You’re in a room, the lights are dimmed, and a pulsating beat is heard. In one corner there is Yussef Dayes, the experimental jazz player known for his immaculate drum skills, in the other stands Tom Misch, the alternative musician in the constant company of the clean guitar sound. At the same time, the space is packed with a hint of psychedelics, just a pinch that comes through every now and again in the arrangements. The room you’re in is “What Kinda Music”, their collaborative album filled with the dreamy sounds and contemporary melodies. The release is a true collaboration, even with occasional sonic domination at times, the presence of both individuals is still felt.
At first, all you hear is tranquillity, but then the piercing drum comes in during “What Kinda Music”. This isn’t the perfect pitch you’d expect from Tom Misch, especially after his previous album “Geography”. As a matter of a fact, his sound gets a bit lost in the stronger beat and futuristic tone, that just like the line from the song, is “hidden amongst the crowd”. The drums flow with the current towards “Festival” and, at first, the collaboration seems to be leaning more towards Yussef Dayes, but then it hits the perfect equilibrium of the two musician’s transcending, melancholic pop. The listener is cruising through the comfort of mutual reverence and “Nightrider” is here to make that journey more enjoyable. With a touch of lounge music, the song is all about the ease and the lyrics scream zen, as the line “top-down with the cruise control, lights out with the radio on” is sung. There is no tension, no suspense with Misch’s voice becoming the main attraction. This song does have one orgasmic Easter egg, which is the bass. The instrument is so subtle but sends waves of shock, like the second the alarm goes off in the morning, almost like air bubbles cracking through the ice.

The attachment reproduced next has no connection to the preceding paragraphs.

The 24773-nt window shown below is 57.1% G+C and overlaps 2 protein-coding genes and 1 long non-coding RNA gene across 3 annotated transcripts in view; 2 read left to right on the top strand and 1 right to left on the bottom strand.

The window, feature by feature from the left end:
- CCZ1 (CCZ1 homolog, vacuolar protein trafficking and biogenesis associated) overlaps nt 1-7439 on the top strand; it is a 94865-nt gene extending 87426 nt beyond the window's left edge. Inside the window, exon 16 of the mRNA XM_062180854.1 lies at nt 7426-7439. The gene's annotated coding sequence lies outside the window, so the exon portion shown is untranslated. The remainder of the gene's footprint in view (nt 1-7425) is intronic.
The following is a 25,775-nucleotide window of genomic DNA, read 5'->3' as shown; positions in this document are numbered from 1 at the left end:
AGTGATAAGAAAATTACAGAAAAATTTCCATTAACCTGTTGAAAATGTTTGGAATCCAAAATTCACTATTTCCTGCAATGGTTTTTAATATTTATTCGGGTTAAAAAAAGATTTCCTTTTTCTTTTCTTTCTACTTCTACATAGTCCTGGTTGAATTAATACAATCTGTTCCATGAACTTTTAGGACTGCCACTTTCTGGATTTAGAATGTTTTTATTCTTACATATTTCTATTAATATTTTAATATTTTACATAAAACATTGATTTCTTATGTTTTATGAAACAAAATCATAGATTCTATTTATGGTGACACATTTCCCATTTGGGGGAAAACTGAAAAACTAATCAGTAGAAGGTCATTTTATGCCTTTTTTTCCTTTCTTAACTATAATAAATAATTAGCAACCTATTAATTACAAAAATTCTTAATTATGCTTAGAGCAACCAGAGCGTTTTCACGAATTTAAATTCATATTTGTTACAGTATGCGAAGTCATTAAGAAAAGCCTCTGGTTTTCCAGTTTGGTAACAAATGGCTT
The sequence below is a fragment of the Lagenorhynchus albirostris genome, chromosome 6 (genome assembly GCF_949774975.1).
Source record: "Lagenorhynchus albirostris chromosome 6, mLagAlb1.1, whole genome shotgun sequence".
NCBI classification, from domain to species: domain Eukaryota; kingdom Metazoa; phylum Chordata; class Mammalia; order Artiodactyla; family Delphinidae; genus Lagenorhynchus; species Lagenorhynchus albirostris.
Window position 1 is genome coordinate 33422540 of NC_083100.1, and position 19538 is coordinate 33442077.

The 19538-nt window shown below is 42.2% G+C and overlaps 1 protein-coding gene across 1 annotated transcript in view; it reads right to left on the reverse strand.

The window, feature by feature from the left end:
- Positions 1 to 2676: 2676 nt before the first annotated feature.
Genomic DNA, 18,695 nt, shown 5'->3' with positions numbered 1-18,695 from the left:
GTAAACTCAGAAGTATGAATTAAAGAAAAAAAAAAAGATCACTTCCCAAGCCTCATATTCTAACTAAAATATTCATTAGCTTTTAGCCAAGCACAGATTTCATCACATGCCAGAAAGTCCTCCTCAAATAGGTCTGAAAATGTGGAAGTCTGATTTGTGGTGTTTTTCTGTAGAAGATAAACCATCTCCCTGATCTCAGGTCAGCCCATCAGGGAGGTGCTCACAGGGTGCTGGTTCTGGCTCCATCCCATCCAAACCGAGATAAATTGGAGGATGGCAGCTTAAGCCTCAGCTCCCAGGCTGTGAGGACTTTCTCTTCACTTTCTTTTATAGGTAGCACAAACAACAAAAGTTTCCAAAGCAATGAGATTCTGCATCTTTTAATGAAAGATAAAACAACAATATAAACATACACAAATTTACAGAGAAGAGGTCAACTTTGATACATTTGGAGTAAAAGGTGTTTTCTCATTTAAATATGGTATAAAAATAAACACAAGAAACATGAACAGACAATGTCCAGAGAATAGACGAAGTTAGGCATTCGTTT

You start to wake up rather early into the album, as the beat becomes tenser with every song. “Tidal Wave” and “Sensational” are faster in pace, but the latter is fully acoustic. Only 5 songs in and the ears become so accustomed to the drums that you keep waiting to hear them in every track. “Sensational” just doesn’t deliver as the string takes away from what was to be an indescribable rhythm of the percussions. The album fits somewhere in between that time when you first open your eyes at the crack of dawn and the moment you get on with the day. Let’s be honest, some parts of the process are more enjoyable than others. “The Real”, although starts with an old-school Kanye West-like intro, goes right back into the calmness, but not in a tonal sense, it’s more of a character trait you wish was in your possession: “And if it doesn’t work out, that’s fine”.
The snooze button is pressed one more time, as “Lift off” puts the listener right back into the well-accustomed light nap. Once again, we’re fully acoustic, although now there is a hint of attitude. The integrated funk of the drums, bass, and guitar houses the interstellar feel, but the tension builds up as if approaching Earth and starting to feel the gravitational pull. We’re back to another attempt of getting out bed, this time around it’s Tom Misch coming to the rescue with the upbeat guitar. The interaction of the rhythms doesn’t die down but doesn’t hit the peak either.
The album is front-heavy, with the second half sounding more like an entertaining instrumental jam session, one that doesn’t end without a couple of fillers. But, if we are to go on with the ‘early morning’ analogy, then we’d simply be entering that part of the ritual where it’s time to get out of bed and prepare to face the day. “Last 100” is that kick if the ass that gets you to actually pull the blanket off with the volume of the guitar, “Kyiv” is the slow walk to the bathroom to do the morning routine, “Julie Mangos” is the first sip of coffee, and “Storm Before The Calm” is when you start to feel properly awake, but still not quite ready for human interaction.
“What Kinda Music” starts as a surprise but doesn’t deliver that energetic release by the end. There is no disappointment, no anger, just a hint of unmet expectations. The instrumental interaction is one of a kind, but there are tracks where the Yussef Dayes’ drums take on the heavy load. Tom Misch’s clear voice is heard every now and again, but that auditory sensation doesn’t last long enough. The album seems to have a range of buts, that is not to say that it’s not worth a listen. On the contrary, the songs, individually, are highly engaging on the sonic level, it’s when the collective listening comes in that it becomes a bit too repetitive of a routine. “What Kinda Music”, without a doubt, has a recognisable sound, just a bit too recognisable by the end.